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Early Childhood Hearing Screening and Follow-up

Newborn Hearing Screening in Health Care Settings

Hearing loss in infancy is more common than most people realize, affecting about three in every 1,000 babies. If not identified early, it is likely to delay or impair a child's development. Hearing problems are difficult to detect through observation alone, so almost all newborns have their hearing checked with special equipment before leaving the hospital. The screening is simple, painless, and takes only a few minutes when a baby is quiet. If hearing loss is found early, the child may receive help to communicate and learn.

Parents and professionals serving young children should be sure they know the results of the newborn hearing screening. If the baby:

  • Passed on both ears, no further testing is typically needed until the baby is 6 months of age or older
  • Did not pass, or was not screened, ask the hospital or the baby's doctor how and where to get the next required test

If you need more help getting the hearing test, contact your state's Early Hearing Detection and Intervention (EHDI) coordinator.

Hearing Screening and Follow-up in Head Start

Hearing loss can occur at any time in a young child's life. By 6 years of age, about six in every 1,000 children have a hearing loss. Without appropriate screening, the condition can remain undiagnosed, or misdiagnosed, for years as the child falls further behind in cognitive, social, and emotional development. Children need to be able to hear clearly to develop spoken language skills. Periodic screening during the early childhood years will help to ensure that children are able to communicate and learn.

Hearing screening and follow-up requirements are outlined in Child Health Status and Care, 45 CFR § 1302.42, of the Head Start Program Performance Standards:

(b) Ensuring up-to-date child health status.

(2) Within 45 calendar days after the child first attends the program or, for the homebased program option, receives a home visit, a program must either obtain or perform evidence-based vision and hearing screenings.
(3) If a program operates for 90 days or less, it has 30 days from the date the child first attends the program to satisfy paragraphs (b)(1) and (2) of this section.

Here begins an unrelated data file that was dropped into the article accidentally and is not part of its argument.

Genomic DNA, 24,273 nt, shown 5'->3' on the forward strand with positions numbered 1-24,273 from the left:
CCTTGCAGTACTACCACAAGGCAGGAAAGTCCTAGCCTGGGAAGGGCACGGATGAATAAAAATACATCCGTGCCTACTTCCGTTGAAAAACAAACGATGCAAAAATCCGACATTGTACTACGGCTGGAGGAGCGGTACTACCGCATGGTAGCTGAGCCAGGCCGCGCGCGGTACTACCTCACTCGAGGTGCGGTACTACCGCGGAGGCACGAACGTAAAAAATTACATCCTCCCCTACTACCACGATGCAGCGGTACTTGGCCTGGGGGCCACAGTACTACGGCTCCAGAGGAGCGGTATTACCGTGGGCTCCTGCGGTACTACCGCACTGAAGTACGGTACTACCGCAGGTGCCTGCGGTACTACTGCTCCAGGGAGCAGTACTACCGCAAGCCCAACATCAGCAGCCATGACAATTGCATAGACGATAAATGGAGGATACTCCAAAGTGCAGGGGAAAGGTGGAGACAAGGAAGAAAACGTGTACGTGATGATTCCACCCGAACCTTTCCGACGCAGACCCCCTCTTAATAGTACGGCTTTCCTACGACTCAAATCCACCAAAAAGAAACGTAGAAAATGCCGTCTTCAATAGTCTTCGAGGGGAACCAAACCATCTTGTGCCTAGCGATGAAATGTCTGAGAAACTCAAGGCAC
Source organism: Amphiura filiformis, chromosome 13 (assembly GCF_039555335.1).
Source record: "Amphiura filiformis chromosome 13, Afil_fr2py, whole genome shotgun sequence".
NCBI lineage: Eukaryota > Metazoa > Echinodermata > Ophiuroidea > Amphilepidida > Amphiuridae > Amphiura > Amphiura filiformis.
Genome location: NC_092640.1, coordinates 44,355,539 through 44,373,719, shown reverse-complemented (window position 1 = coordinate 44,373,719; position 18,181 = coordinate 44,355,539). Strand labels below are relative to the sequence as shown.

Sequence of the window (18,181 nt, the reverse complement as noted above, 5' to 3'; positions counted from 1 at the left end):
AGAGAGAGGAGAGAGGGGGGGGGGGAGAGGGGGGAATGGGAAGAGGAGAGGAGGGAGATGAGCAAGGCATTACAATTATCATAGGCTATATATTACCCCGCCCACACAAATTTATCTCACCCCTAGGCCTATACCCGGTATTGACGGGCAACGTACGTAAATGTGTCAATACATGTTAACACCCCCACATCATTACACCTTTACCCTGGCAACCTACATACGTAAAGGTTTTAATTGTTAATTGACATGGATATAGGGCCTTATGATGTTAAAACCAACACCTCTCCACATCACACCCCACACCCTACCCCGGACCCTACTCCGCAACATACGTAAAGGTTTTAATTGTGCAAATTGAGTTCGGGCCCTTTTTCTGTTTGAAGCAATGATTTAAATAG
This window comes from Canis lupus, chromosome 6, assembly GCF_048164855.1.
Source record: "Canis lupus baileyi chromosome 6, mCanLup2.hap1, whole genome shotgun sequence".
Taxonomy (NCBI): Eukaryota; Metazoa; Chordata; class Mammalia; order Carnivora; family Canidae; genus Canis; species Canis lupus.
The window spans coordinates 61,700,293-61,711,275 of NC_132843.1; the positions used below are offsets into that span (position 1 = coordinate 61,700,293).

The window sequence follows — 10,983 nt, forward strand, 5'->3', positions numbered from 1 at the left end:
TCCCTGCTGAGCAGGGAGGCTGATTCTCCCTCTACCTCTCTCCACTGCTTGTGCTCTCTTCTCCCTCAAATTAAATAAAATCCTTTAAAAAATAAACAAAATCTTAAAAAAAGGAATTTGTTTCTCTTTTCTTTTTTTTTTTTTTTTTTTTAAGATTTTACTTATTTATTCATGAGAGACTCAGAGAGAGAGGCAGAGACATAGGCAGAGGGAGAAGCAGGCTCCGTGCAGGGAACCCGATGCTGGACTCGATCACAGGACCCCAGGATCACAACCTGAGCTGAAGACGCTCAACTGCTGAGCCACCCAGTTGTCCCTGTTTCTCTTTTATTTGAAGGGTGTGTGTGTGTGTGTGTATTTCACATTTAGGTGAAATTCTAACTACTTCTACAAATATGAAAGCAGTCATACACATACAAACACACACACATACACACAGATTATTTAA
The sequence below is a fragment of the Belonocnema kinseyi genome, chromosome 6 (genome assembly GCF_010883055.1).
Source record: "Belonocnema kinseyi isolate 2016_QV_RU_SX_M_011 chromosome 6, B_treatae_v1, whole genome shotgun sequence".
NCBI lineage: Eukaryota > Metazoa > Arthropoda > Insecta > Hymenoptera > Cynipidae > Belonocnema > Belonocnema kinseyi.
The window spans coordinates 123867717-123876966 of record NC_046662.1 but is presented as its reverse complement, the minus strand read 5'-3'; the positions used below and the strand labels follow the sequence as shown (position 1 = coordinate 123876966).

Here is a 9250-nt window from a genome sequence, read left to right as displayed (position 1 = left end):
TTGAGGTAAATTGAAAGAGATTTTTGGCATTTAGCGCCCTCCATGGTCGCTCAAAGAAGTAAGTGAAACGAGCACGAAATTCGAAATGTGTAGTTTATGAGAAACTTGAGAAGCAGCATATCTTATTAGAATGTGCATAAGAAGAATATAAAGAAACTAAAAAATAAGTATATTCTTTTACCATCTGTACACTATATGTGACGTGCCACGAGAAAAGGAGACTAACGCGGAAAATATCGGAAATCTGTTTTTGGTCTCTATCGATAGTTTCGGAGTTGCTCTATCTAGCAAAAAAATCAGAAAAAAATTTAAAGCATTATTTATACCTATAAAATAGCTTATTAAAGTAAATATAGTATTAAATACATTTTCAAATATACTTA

(d) Extended follow-up care.

(1) A program must facilitate further diagnostic testing, evaluation, treatment, and follow-up plan, as appropriate, by a licensed or certified professional for each child with a health problem or developmental delay, such as elevated lead levels or abnormal hearing or vision results that may affect child's development, learning, or behavior.

(2) A program must develop a system to track referrals and services provided and monitor the implementation of a follow-up plan to meet any treatment needs associated with a health, oral health, social and emotional, or developmental problem.

Otoacoustic emissions (OAE) hearing screening is an objective and reliable screening method often used with newborns. Because it is accurate, quick, flexible, and requires no behavioral response, it is also the most appropriate way to screen children 0–3 years of age in early childhood care and education settings. Children ages 3 to 5 are most commonly screened with pure tone audiometry or OAE screening technologies. 

The Early Childhood Hearing Outreach (ECHO) Initiative at Utah State University serves Head Start as the National Resource Center on Early Hearing Detection and Intervention. It assists grantees and delegate agencies in their hearing screening efforts. The goals of the ECHO Initiative are to ensure early childhood education and health care providers have:

  • Up-to-date information about recommended hearing screening practices
  • Tools to effectively implement hearing screening so that children with hearing-health needs are identified as early as possible and provided with appropriate follow-up services and support
  • Strategies for using hearing screening as an opportunity to promote language development in all children as an integral part of school readiness

To learn more, visit www.KidsHearing.org. Use the free, comprehensive instructional video tutorial modules and implementation tools to improve your hearing screening program and practices.

Additional Resources

What's Your Baby's Hearing Screening Result?
This article from the U.S. Centers for Disease Control and Prevention (CDC) provides information on the importance of early intervention if a child is diagnosed with a hearing loss. Early childhood specialists and parents may refer to the resources in this article if they have a concern about their child's hearing loss.

Topic:Physical Health

Keywords:Health screening

Resource Type: Article

Last Updated: January 26, 2018